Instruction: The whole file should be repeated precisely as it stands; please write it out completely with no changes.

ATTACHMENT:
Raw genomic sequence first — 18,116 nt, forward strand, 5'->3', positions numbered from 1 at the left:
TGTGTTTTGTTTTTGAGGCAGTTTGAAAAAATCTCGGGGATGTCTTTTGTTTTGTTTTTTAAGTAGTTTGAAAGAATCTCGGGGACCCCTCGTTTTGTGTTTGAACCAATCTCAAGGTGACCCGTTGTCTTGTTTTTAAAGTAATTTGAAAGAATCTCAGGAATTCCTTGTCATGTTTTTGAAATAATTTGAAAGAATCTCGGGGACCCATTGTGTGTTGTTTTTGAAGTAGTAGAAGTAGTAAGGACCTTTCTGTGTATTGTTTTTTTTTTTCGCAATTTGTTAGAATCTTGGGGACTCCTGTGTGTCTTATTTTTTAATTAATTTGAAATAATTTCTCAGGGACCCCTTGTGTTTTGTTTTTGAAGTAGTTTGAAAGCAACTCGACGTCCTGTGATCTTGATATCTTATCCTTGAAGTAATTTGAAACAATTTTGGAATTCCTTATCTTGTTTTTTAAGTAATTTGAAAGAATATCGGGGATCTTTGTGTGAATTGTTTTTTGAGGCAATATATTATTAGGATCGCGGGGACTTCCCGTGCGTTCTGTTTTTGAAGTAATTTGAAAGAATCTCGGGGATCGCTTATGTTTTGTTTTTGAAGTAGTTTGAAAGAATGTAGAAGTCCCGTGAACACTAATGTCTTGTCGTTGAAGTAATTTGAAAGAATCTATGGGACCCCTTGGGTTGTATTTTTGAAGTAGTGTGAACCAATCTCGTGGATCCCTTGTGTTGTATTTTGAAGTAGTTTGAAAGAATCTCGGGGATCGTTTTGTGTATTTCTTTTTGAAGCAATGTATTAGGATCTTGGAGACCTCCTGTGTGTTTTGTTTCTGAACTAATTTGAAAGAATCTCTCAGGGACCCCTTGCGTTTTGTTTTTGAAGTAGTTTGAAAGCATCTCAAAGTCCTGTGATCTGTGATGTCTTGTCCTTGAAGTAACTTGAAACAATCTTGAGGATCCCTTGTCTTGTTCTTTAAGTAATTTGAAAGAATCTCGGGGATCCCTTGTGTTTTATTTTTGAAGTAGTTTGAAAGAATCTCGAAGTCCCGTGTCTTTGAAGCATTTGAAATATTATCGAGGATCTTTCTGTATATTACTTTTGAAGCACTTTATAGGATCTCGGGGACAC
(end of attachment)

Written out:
Raw genomic sequence first — 18,116 nt, forward strand, 5'->3', positions numbered from 1 at the left:
TGTGTTTTGTTTTTGAGGCAGTTTGAAAAAATCTCGGGGATGTCTTTTGTTTTGTTTTTTAAGTAGTTTGAAAGAATCTCGGGGACCCCTCGTTTTGTGTTTGAACCAATCTCAAGGTGACCCGTTGTCTTGTTTTTAAAGTAATTTGAAAGAATCTCAGGAATTCCTTGTCATGTTTTTGAAATAATTTGAAAGAATCTCGGGGACCCATTGTGTGTTGTTTTTGAAGTAGTAGAAGTAGTAAGGACCTTTCTGTGTATTGTTTTTTTTTTTCGCAATTTGTTAGAATCTTGGGGACTCCTGTGTGTCTTATTTTTTAATTAATTTGAAATAATTTCTCAGGGACCCCTTGTGTTTTGTTTTTGAAGTAGTTTGAAAGCAACTCGACGTCCTGTGATCTTGATATCTTATCCTTGAAGTAATTTGAAACAATTTTGGAATTCCTTATCTTGTTTTTTAAGTAATTTGAAAGAATATCGGGGATCTTTGTGTGAATTGTTTTTTGAGGCAATATATTATTAGGATCGCGGGGACTTCCCGTGCGTTCTGTTTTTGAAGTAATTTGAAAGAATCTCGGGGATCGCTTATGTTTTGTTTTTGAAGTAGTTTGAAAGAATGTAGAAGTCCCGTGAACACTAATGTCTTGTCGTTGAAGTAATTTGAAAGAATCTATGGGACCCCTTGGGTTGTATTTTTGAAGTAGTGTGAACCAATCTCGTGGATCCCTTGTGTTGTATTTTGAAGTAGTTTGAAAGAATCTCGGGGATCGTTTTGTGTATTTCTTTTTGAAGCAATGTATTAGGATCTTGGAGACCTCCTGTGTGTTTTGTTTCTGAACTAATTTGAAAGAATCTCTCAGGGACCCCTTGCGTTTTGTTTTTGAAGTAGTTTGAAAGCATCTCAAAGTCCTGTGATCTGTGATGTCTTGTCCTTGAAGTAACTTGAAACAATCTTGAGGATCCCTTGTCTTGTTCTTTAAGTAATTTGAAAGAATCTCGGGGATCCCTTGTGTTTTATTTTTGAAGTAGTTTGAAAGAATCTCGAAGTCCCGTGTCTTTGAAGCATTTGAAATATTATCGAGGATCTTTCTGTATATTACTTTTGAAGCACTTTATAGGATCTCGGGGACAC